In many applications of nondestructive materials evaluation, precise determination of the time location of a signal is essential [2]. In most cases, one will need to know the location relative to some other signal. In ultrasonic nondestructive testing of wood, this time difference is usually found by some analysis of the time-domain signals directly. Threshold crossing, also known as “first break” determination, is often the method of choice. Energy peak location has also been used. Each of these methods is prone to errors due to changes in the shape of the pulses as they traverse a wood sample. Other methods for determination of relative time locations make use of frequency domain information as well. Deconvolution by spectral division and complex cepstral analysis are two examples. The topic of this paper is the use of phase information for finding time shifts. The procedure is well established for applications with other materials [5]. We will show in the following that phase slope information can successfully be utilized in wood nondestructive testing as well.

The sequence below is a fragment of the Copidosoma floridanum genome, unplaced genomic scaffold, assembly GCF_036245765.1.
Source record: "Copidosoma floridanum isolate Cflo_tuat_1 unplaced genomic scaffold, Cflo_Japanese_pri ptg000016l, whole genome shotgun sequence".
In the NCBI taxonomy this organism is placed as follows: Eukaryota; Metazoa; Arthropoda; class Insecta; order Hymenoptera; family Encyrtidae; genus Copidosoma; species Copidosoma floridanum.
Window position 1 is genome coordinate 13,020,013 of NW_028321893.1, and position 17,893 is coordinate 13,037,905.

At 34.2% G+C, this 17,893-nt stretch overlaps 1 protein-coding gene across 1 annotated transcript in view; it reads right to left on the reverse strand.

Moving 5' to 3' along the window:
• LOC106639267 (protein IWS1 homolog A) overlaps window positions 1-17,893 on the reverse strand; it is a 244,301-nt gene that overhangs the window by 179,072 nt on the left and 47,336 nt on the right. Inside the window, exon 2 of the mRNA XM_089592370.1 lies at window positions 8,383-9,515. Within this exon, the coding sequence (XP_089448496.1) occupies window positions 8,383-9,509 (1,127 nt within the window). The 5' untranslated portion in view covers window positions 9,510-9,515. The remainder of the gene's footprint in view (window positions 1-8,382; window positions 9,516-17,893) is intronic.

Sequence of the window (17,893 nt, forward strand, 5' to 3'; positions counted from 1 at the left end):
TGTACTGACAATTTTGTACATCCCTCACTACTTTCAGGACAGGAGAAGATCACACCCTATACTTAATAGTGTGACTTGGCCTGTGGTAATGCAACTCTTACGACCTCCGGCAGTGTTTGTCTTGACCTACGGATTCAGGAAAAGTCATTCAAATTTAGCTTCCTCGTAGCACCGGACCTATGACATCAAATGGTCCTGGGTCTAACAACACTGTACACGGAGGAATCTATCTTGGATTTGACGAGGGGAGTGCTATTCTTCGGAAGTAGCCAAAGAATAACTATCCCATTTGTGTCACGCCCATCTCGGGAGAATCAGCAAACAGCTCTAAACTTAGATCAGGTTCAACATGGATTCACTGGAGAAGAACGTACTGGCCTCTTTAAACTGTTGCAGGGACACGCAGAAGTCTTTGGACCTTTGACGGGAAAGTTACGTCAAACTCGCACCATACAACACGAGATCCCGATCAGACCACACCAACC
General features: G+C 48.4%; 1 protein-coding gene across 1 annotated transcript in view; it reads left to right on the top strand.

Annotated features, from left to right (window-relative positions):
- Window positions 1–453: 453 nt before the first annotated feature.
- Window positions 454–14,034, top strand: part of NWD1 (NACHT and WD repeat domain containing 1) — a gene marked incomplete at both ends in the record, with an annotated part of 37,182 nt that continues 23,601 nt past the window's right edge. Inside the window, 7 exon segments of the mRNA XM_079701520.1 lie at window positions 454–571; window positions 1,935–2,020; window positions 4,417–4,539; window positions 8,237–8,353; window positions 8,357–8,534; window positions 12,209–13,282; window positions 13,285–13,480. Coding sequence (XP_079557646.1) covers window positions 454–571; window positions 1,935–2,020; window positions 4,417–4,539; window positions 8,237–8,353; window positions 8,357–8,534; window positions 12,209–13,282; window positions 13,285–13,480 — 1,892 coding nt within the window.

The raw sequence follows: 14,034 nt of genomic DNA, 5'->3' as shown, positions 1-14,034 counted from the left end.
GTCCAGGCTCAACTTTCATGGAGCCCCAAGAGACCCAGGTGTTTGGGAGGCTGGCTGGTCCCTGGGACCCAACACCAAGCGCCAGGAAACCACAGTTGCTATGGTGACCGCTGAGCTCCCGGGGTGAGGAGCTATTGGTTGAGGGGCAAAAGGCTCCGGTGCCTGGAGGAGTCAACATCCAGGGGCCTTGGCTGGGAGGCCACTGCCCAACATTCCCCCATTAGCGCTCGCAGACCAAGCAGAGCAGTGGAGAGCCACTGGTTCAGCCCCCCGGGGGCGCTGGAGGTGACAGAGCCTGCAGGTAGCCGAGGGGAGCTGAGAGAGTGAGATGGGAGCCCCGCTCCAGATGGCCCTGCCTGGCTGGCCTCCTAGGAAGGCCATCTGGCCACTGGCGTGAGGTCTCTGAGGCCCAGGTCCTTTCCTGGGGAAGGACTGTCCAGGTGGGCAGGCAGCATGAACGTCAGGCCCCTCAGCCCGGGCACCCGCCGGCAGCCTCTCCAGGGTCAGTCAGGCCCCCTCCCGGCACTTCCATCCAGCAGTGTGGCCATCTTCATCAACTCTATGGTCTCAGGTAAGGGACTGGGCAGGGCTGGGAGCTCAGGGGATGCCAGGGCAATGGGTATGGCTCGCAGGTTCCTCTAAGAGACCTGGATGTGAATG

Experimental Procedure

The experimental data for this study were obtained from waterlogged Southern pine samples, ultrasonically scanned in a water tank. The measurements were carried out with 5 MHz, focused broadband transducers connected to a pulser-receiver. The signals were captured with a 12-bit, 20 MSPS oscilloscope board plugged into a micro computer. The material, apparatus, and techniques have been described in detail in previous publications [1, 2, 3].

Figure 1:
Ultrasonic scanner. (a) Detail of sample holder, transducers and transducer holders. (b) Detail of transducer positioning guide. (c) Overview.

Figure 1 shows several views of the water tank, the scanning apparatus, and the transducer positioning guides.